Why A Travel Blogger Like Me Writes About Grammar, & A New Batch Of Pet Peeves On The List


The English language never runs out of “tricks”. That latter word sums up all the difficult to comprehend rules to common mistakes I’ve learned about the language since schooling days. A large number of them comes from the ones I’m yet  to learn. I never stopped “self studying” the technicalities  behind the tricks. I’m travel blogger. I write. I’m a writer one way or the other; therefore, I’m expected to be mindful of grammar. Having said that, my proficiency of the language, is still a work in progress. It’ll be the case as long as I’m writing, I believe.

Writing about each of the grammar pet peeves here is a means of retaining the knowledge more than anything else. It’s really been a very effective way to keep the learning intact so please bear with me. After all, the grammar posts still hold a high percentage of the blog’s traffic nearly every day. It just dawned on me that I’ve not written any article about grammar for more than a year now. The last article I wrote was “The New Kind of Technocracy To Be Learned“. It’s about time to add something to the Grammar Pet Peeves Series.

A big thanks to a concerned citizen who’ve recently called my attention regarding an email I sent him; it “osculated” my muse. The email has metric symbols — such as “min” for minutes, “kg” for kilograms, and “km” for kilometer — in it. These were his concerns. He assertively pointed out that each of the symbols I used should have “s” — followed by a period — at their respective ends as in, mins., kgs., and kms. because they were used in plural sense.

What went really wrong there? He simply thought metric symbols are similar to regular plural nouns, which means you can add “s” to form their plurals. They are different unless the respective units (i.e., minutes, kilograms, and kilometers) of those symbols are the ones being used.

Now, to my dear fellas who are not yet familiar with the rules surrounding said issue, make a note of this: In the International System of Units (SI), the units don’t have “abbreviations” but symbols such as  “g” for gram; “k” for kilo; kW (not KW) for kilowatt; and W for watt. These unit symbols don’t follow the grammatical rules for abbreviations because they follow the mathematical rules for symbols instead. Hence, km, kg, or min will stay as it is — and is never followed by a period. The exception to the latter is when any of the given examples falls at the end of a sentence.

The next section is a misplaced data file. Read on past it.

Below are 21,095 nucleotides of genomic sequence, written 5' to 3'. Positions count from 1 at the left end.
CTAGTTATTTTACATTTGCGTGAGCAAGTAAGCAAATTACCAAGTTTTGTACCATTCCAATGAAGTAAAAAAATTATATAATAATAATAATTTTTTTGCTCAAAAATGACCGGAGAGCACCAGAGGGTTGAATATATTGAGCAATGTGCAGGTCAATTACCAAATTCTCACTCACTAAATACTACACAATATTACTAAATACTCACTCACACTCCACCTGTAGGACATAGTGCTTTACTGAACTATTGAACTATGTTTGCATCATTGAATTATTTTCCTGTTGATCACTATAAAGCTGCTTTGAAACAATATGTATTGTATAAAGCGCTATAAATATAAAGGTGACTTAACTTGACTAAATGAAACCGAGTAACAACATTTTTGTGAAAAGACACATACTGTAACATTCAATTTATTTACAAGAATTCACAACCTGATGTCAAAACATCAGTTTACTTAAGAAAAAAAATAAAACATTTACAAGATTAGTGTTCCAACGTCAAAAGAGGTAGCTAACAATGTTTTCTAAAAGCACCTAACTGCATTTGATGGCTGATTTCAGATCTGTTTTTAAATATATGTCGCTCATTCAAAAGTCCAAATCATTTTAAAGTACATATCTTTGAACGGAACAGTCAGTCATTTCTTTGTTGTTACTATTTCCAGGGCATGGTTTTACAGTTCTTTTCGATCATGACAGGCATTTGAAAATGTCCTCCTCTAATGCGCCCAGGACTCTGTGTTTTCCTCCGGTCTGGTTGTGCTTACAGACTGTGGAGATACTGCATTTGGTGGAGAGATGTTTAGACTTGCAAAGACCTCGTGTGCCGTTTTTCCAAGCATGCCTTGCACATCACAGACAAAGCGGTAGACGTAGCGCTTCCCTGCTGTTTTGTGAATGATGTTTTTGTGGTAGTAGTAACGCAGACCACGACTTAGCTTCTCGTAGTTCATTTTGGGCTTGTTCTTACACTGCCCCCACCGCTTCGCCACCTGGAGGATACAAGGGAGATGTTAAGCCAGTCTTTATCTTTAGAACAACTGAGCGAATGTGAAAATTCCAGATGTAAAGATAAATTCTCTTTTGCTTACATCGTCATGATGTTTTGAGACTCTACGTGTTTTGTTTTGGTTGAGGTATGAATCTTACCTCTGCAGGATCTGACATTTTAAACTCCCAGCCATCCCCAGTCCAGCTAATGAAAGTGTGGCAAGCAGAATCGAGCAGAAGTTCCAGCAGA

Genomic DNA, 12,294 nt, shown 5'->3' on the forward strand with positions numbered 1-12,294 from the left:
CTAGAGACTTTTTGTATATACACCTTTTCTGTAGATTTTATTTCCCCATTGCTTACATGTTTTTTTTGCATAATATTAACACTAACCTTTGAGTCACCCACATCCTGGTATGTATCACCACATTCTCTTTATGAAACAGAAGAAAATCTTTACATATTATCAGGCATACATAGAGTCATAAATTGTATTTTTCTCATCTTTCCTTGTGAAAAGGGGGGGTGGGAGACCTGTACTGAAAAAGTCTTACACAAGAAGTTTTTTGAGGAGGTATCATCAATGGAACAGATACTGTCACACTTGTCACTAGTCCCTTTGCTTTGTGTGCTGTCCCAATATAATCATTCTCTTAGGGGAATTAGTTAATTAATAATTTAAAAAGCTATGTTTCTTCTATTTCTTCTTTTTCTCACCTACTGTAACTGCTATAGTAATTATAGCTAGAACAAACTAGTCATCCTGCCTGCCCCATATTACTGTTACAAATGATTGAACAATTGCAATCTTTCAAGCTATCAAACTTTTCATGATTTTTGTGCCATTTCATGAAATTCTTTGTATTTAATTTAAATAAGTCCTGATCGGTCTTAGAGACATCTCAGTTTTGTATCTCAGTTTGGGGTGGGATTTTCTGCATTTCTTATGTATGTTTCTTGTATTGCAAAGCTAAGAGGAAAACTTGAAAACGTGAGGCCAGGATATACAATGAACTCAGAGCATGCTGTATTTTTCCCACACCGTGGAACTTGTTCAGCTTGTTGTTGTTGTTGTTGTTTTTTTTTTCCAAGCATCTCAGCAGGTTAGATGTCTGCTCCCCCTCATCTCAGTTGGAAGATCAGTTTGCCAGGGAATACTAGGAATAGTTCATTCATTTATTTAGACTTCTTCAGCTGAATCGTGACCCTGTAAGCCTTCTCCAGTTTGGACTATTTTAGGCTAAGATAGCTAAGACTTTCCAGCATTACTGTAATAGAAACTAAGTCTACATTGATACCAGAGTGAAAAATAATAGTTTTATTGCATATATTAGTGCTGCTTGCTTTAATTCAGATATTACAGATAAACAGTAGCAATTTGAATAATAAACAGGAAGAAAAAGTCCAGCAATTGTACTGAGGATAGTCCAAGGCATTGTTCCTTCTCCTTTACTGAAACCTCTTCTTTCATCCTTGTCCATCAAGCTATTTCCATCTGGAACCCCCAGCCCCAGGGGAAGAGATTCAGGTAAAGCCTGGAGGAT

Another important rule to remember is that the (metric) symbols are separated from the numerical quantity they follow by a space. Therefore, 7 kilograms should be written as 7 kg — not 7kg.

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Whenever my optical organs catch a beautiful view, I find it hard not to write my thoughts or feelings about it via the blog.

When someone directly points out your mistake, you get offended. This is generally true. In my case, I rarely get offended when it’s about grammar. I would feel sorry though for the person who’s doing that without doing any homework. And, I’m most grateful if someone does that — provided it’s accompanied with an explanation or citation.

I started doing “homework” when I was directly corrected by a fellow blogger, Sir R. Luis Flores of the Liquid Druid’s travel blog, in 2012. It was about the word “infamous”, which I used to mean “not famous”. If you’re interested to know the details, check the comments section of my post, “Rediscovering One of the Country’s Historical Treasures”. I was also refrained from using “big words” by a random reader in 2014 (details are here: “Mount Maculot’s Irony“). According to him, my English is mediocre. His comment made me watchful of my diction. What topped these “correcting incidents” was my verbal tussle with Sir Paeng del Rosario, Definitely Filipino Blog‘s regular critic, in my blog post titled “Masteral and Some Very Common Filipino Concoctions” in 2015. He brutally butchered my grammar. In the end, I thanked all of them. I took all of their constructive criticisms to heart, and I still cringe each time I remember those mistakes. The best thing that came out of these experiences: I always see to it that almost every word, phrase, or idiomatic expression I use is well-researched.

On a lighter note, there was a colleague who sent me a thank you note a few months back. It was about, of course, expressing his gratitude to me for consistently using the common idioms such as “My apologies.“, “Congratulations!“, and “I have no plans.” in my emails and social media posts. He admitted that he had always used “My apology.” as an expression for acknowledging his mistakes; “Congratulation!” for saying that he’s happy about somebody else’s good luck or success; and “I have no plan.” for implying that he doesn’t have a plan to do something or to go somewhere. He also acknowledged that the aforementioned expressions I’ve been using are grammatically correct regardless of number and that he wouldn’t have doubted the correctness of the ones he used.